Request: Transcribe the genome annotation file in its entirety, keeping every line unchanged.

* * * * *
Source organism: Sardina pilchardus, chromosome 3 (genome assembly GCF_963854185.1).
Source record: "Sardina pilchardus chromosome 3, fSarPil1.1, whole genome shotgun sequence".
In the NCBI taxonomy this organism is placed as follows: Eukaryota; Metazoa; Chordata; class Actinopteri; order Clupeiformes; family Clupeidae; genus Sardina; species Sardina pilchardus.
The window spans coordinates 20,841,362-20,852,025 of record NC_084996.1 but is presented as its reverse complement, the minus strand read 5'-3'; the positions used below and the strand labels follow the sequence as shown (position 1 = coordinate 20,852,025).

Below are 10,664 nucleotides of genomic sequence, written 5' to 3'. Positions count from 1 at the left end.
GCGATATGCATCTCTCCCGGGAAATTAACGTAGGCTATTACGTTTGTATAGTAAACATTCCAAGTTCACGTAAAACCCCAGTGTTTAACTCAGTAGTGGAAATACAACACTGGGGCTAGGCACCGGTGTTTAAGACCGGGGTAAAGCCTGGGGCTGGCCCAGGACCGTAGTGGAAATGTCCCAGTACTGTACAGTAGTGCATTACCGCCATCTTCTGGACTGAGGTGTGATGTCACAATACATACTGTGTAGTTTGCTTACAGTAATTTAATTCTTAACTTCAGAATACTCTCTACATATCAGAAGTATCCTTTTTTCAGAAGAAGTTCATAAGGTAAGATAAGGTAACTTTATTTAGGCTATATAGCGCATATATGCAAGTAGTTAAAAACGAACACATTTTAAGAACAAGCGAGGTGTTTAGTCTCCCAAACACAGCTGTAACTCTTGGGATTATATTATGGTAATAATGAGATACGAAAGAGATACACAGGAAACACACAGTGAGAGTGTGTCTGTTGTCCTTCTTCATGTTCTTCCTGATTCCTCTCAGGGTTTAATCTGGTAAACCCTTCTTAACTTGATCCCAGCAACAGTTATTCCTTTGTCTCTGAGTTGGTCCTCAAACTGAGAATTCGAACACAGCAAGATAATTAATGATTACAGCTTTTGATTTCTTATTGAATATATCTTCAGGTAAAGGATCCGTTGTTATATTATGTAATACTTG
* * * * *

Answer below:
Source organism: Sardina pilchardus, chromosome 3 (genome assembly GCF_963854185.1).
Source record: "Sardina pilchardus chromosome 3, fSarPil1.1, whole genome shotgun sequence".
In the NCBI taxonomy this organism is placed as follows: Eukaryota; Metazoa; Chordata; class Actinopteri; order Clupeiformes; family Clupeidae; genus Sardina; species Sardina pilchardus.
The window spans coordinates 20,841,362-20,852,025 of record NC_084996.1 but is presented as its reverse complement, the minus strand read 5'-3'; the positions used below and the strand labels follow the sequence as shown (position 1 = coordinate 20,852,025).

Below are 10,664 nucleotides of genomic sequence, written 5' to 3'. Positions count from 1 at the left end.
GCGATATGCATCTCTCCCGGGAAATTAACGTAGGCTATTACGTTTGTATAGTAAACATTCCAAGTTCACGTAAAACCCCAGTGTTTAACTCAGTAGTGGAAATACAACACTGGGGCTAGGCACCGGTGTTTAAGACCGGGGTAAAGCCTGGGGCTGGCCCAGGACCGTAGTGGAAATGTCCCAGTACTGTACAGTAGTGCATTACCGCCATCTTCTGGACTGAGGTGTGATGTCACAATACATACTGTGTAGTTTGCTTACAGTAATTTAATTCTTAACTTCAGAATACTCTCTACATATCAGAAGTATCCTTTTTTCAGAAGAAGTTCATAAGGTAAGATAAGGTAACTTTATTTAGGCTATATAGCGCATATATGCAAGTAGTTAAAAACGAACACATTTTAAGAACAAGCGAGGTGTTTAGTCTCCCAAACACAGCTGTAACTCTTGGGATTATATTATGGTAATAATGAGATACGAAAGAGATACACAGGAAACACACAGTGAGAGTGTGTCTGTTGTCCTTCTTCATGTTCTTCCTGATTCCTCTCAGGGTTTAATCTGGTAAACCCTTCTTAACTTGATCCCAGCAACAGTTATTCCTTTGTCTCTGAGTTGGTCCTCAAACTGAGAATTCGAACACAGCAAGATAATTAATGATTACAGCTTTTGATTTCTTATTGAATATATCTTCAGGTAAAGGATCCGTTGTTATATTATGTAATACTTG